Yong, Dr. Voon Wee

2015 Science,  Finalist

 

Paving the road for better neurological outcomes in MS patients

Paving the road for better neurological outcomes in MS patients

Even though we might not hear about multiple sclerosis (MS) every day, Alberta has amongst the highest density of MS patients in the world. With approximately 14,000 Albertans battling the disease every day, it is important for researchers to stay focused on finding new ways to manage MS.

One such researcher is Dr. Voon Wee Yong, head of Translational Neuroscience at the University of Calgary, and director of the Alberta MS Network. Dr. Yong and his team work to reduce the burden of MS on patients and society.

“I’m a neuroimmunologist, which means I study the interaction between the immune system and the nervous system,” Dr. Yong says. “I’m guided by diseases such as MS, spinal cord injury and brain tumors, all of which involve some aspect of immune cells interacting with brain or brain cancer cells.”

Dr. Yong has been studying MS for more than 25 years and his interest was piqued by its destructive properties. More specifically, he was interested in understanding why MS targets the cells that it does, and how to recover from MS.

Understanding the disease

In a person with MS, the immune system attacks the spinal cord and brain, causing severe neurological damage to the patient.

Based on the understanding Dr. Yong developed of the cell biology involved in MS, the team has come to the realization that preventing further destruction of brain and spinal cord cells could be crucial to preventing the disease.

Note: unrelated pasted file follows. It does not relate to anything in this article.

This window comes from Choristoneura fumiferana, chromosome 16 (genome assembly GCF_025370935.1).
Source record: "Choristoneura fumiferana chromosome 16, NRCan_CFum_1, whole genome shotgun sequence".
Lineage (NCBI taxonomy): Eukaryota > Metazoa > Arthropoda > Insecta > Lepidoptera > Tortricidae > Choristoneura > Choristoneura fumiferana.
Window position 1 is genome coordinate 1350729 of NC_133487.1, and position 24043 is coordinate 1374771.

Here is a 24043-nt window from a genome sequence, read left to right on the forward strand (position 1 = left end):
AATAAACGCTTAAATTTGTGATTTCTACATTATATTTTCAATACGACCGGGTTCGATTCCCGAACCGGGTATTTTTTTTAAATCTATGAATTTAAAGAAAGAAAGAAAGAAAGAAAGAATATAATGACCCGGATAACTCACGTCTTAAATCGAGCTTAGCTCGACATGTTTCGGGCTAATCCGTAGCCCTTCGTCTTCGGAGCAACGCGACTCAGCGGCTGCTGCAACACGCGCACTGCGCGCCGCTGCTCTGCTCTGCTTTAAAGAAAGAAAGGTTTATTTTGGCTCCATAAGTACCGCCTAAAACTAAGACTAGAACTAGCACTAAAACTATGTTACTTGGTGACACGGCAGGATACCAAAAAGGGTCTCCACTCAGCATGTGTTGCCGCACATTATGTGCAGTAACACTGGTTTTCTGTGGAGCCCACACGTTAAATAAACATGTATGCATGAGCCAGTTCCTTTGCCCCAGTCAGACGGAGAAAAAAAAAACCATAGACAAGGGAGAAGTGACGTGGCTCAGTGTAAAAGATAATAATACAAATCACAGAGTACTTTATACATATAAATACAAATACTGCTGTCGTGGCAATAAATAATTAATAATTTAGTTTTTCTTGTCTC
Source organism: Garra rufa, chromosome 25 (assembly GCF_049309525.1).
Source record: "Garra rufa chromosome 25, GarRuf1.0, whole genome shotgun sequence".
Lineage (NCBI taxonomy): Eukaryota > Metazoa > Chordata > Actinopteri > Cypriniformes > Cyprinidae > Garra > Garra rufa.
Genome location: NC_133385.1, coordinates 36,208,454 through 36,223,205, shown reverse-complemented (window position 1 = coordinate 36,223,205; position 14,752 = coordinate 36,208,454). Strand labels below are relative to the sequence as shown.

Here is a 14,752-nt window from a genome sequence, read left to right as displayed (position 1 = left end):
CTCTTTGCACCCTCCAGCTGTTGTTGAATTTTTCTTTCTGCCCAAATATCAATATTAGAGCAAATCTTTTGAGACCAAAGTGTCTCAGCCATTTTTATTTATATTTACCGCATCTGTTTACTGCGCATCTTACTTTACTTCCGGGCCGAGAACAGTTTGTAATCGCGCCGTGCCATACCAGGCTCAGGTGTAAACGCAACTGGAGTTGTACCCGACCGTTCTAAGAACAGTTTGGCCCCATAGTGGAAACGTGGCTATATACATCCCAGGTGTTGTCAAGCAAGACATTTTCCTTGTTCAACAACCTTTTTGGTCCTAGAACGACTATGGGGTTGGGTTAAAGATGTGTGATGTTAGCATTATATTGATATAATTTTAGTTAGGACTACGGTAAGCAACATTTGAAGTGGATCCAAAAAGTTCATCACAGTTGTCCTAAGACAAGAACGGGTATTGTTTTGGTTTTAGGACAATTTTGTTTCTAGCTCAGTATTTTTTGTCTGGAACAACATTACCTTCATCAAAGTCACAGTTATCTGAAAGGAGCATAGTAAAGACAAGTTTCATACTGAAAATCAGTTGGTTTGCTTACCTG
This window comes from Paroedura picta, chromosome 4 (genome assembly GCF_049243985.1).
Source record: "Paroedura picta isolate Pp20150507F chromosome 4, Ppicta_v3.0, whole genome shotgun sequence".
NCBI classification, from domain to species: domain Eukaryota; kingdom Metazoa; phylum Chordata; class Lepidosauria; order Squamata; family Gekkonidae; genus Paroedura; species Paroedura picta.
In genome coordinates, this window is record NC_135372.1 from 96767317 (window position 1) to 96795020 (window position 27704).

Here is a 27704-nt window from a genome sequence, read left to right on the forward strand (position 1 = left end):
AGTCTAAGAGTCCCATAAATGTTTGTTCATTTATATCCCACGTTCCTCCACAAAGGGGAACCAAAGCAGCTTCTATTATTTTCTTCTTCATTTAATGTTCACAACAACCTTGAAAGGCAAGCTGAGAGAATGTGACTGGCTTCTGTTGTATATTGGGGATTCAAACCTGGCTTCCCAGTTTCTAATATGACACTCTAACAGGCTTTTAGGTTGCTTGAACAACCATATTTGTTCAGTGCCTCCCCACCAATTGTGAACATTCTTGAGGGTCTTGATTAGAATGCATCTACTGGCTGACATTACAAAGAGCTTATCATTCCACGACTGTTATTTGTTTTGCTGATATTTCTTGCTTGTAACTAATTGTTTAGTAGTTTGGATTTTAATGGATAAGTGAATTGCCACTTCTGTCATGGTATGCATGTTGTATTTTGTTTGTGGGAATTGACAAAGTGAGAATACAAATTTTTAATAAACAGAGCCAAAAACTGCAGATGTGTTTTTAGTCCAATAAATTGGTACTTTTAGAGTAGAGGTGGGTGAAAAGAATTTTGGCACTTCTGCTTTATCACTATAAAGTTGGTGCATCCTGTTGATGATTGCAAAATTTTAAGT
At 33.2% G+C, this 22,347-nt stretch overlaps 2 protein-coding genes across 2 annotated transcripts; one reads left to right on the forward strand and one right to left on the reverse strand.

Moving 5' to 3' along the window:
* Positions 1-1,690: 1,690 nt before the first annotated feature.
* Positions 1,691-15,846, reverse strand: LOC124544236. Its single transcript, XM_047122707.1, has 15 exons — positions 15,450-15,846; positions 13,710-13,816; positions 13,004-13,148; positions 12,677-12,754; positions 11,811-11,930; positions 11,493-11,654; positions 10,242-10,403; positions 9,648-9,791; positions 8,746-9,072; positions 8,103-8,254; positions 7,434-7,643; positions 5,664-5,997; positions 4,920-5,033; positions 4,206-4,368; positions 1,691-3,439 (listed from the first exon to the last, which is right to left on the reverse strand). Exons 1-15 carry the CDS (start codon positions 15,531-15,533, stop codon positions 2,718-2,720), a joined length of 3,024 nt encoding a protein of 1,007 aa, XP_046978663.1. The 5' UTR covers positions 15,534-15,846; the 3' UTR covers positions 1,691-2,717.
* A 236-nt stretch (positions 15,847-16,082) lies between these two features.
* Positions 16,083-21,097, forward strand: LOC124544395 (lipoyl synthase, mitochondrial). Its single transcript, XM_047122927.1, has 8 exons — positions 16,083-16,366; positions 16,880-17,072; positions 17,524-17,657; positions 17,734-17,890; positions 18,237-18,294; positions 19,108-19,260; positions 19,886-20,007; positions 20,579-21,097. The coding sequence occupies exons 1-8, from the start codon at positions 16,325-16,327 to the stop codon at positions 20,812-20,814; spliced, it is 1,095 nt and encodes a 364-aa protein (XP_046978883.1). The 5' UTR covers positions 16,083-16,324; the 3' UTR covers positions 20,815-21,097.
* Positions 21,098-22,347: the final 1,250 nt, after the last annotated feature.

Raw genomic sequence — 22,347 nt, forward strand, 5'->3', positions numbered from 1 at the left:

“We’ve been interested in how immune cells destroy the brain and spinal cord of individuals with MS,” Dr. Yong says. “We look at how to develop new medications to help prevent further attacks and assaults on the brain and spinal cord from immune cells.”

Dr. Yong says his team has been successful in understanding how to reduce the attacks on the nervous system, and the result of the success had led to clinical trials for medications he and his team have developed.

But the work doesn’t stop there as reducing the impact of MS is only half of the battle. Dr. Yong and his team intend to promote recovery in patients who have already received significant damage.

“The context of our work is on brain-immune interaction and how to promote interactions that are helpful and reduce interactions that are harmful,” Dr. Yong says.

Creating new hope

Dr. Yong says clinical trials are already underway in Calgary to understand the process of repairing the nervous system.

“We’ve also been interested in how the brain and spinal cord can recover from the injury inflicted by MS lesions,” Dr. Yong says. “Along the way we’ve been able to develop potential new medications for repair and are working with our clinical neurologists to administer these to patients with MS in clinical trials to determine if these medications are effective.”

Dr. Yong says these trials are important not only because they show the medication is successful, but because MS is a complicated disease so accessing as much data as possible is important to his work.

“MS is a very complex condition and there are some genetic elements involved,” Dr. Yong says. “But even in identical twins, there is only a 20 per cent chance that if one twin gets MS, the other twin will also be diagnosed. There’s a lot of other variables that account for someone getting MS or not.”

The research that Dr. Yong and the team at the University of Calgary are conducting give the medical community valuable data to some of the more difficult to understand elements of the disease. Dr. Yong has provided pioneering contributions to the medical community, and his work has paved the way for a more hopeful outcome in MS patients.